Home > Editorial > Chocolate Biodiesel Powers Truck from England to Timbuktu

Chocolate Biodiesel Powers Truck from England to Timbuktu

Biodiesel prepared from waste chocolate is used to fuel the journey of two British men who departed on Friday from Poole, on the southern coast of England headed for Timbuktu, Mali in West Africa. The British men are making this journey to spread awareness about biofuels.

John Grimshaw of Poole and Andy Pag of London have given a short name to their large Ford Iveco Cargo truck as the ‘BioTruck’, which will carry the chocolate biodisel fuel. It will also carry two smaller vehicles for crossing the Sahara Desert. They are expecting that it will take about 3 weeks to drive the 4,500 miles to Timbuktu from London.

Their aim is to encourage motorists in the UK to fill up on biofuels. Pag said, “If we use biodiesel to get to Timbuktu with a standard engine, there’s no reason why people in the UK can’t use it for their commute or school run”.

They are trying the first ever carbon negative driving journey across the Sahara Desert, and to accomplish this task, they will be using a blend of carbon cutting techniques, including carbon offsetting and biofuels. As an offset, they are trying to transfer a small biodeisel processing unit to a Mali renewable energy charity specialized in the development of enterprise with the help of environmental projects. The biofuels processor is delivered to Mali-Folkecenter (MFC).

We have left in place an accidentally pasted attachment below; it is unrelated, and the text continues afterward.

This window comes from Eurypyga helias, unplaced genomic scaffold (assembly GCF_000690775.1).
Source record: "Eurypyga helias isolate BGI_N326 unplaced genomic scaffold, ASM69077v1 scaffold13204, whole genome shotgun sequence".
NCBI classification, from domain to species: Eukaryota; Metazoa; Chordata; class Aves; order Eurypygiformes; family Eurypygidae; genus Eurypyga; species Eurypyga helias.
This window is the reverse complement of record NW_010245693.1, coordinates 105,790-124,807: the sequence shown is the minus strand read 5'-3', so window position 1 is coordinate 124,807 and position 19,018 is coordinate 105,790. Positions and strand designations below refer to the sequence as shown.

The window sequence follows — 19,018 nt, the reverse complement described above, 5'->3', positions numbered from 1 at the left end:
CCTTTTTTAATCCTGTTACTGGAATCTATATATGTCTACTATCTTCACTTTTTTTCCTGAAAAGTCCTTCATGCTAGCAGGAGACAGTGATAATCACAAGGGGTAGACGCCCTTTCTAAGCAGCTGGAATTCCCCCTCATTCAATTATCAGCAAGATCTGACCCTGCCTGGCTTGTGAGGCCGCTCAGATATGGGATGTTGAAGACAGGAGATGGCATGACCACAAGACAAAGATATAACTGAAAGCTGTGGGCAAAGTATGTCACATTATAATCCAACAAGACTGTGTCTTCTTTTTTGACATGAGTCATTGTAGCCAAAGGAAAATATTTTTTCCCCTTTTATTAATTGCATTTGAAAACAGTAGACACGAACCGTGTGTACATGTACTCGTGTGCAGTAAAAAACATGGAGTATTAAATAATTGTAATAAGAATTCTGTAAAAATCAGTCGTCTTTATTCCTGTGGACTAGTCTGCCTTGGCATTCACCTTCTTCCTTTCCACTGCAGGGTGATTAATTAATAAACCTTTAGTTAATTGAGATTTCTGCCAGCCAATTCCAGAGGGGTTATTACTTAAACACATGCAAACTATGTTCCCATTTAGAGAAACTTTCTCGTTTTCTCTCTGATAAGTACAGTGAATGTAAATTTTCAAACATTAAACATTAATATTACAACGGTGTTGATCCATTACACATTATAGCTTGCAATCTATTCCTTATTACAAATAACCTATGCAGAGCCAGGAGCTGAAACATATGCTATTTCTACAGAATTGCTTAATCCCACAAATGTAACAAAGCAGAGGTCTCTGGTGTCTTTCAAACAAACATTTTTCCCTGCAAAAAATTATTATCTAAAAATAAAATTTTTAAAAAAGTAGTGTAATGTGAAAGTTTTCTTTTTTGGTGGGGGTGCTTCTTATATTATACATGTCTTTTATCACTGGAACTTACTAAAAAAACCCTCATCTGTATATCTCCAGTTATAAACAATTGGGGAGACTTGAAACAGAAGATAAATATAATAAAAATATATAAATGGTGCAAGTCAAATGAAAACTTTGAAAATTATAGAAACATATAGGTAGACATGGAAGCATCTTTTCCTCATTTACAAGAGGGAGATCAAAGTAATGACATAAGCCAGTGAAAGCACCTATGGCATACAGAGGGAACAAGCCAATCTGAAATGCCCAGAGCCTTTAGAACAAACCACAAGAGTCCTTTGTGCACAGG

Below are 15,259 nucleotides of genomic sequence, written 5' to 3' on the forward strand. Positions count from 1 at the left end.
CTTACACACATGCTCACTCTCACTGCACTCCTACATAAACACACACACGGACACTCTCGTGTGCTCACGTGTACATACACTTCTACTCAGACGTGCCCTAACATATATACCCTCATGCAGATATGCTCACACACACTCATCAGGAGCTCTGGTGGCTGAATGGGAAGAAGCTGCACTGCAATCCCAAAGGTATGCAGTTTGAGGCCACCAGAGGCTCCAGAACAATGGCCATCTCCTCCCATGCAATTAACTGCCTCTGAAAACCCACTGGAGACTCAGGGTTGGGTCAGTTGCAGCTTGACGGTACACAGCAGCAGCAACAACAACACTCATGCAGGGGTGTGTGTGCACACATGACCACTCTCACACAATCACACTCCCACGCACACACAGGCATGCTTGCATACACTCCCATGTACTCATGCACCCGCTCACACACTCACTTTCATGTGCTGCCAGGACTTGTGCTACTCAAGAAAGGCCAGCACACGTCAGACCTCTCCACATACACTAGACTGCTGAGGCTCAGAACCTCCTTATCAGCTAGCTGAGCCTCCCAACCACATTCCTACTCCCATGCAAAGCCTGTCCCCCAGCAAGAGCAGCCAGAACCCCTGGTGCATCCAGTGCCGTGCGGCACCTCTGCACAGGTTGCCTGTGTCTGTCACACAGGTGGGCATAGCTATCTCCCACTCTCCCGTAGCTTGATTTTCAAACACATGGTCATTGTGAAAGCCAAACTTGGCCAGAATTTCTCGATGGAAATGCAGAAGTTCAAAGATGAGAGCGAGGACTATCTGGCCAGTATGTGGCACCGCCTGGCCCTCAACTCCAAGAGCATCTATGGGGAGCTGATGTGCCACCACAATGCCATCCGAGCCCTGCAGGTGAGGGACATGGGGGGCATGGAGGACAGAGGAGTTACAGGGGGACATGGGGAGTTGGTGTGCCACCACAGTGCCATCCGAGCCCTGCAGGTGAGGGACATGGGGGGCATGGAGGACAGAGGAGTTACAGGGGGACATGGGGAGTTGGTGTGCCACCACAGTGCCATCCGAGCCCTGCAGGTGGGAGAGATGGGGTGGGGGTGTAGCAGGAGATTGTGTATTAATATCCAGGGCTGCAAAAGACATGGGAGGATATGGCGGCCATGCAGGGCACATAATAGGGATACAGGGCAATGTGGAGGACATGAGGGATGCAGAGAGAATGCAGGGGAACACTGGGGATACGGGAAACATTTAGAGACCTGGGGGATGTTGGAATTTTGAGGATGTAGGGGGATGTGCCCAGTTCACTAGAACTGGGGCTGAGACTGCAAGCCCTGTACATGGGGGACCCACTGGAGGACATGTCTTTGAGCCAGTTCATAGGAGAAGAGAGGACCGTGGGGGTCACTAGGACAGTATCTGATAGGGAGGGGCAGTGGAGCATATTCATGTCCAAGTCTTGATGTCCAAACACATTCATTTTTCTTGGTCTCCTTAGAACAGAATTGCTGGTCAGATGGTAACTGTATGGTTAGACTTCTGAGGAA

Mali-Folkecenter will be providing assistance to the local women in using the latest Ecotec unit to prepare biodiesel from their used cooking oil. It will produce carbon neutral fuel for local vehicles, provide employment for one or two technicians, and supplement their housekeeping funds. It will also serve as a partial carbon offset for the jouney of BioTruck.

Pag and Grimshaw, who believe that the project will be saving about 15 metric tons of carbon emissions in the first 12 months, said, “When measuring the carbon footprint of the expedition we will factor in the offsetting effect of the carbon saved by the fuel that is produced over the next 12 months following the expedition”.

Analysis of the outcome is being done with the support of CarbonAided by using industry standard methodologies for the verification of the claim of carbon negative. According to CarbonAided, the production and application of the sweet smelling chocolate biodiesel produces only a tenth of the carbon footprint of fossil fuel.

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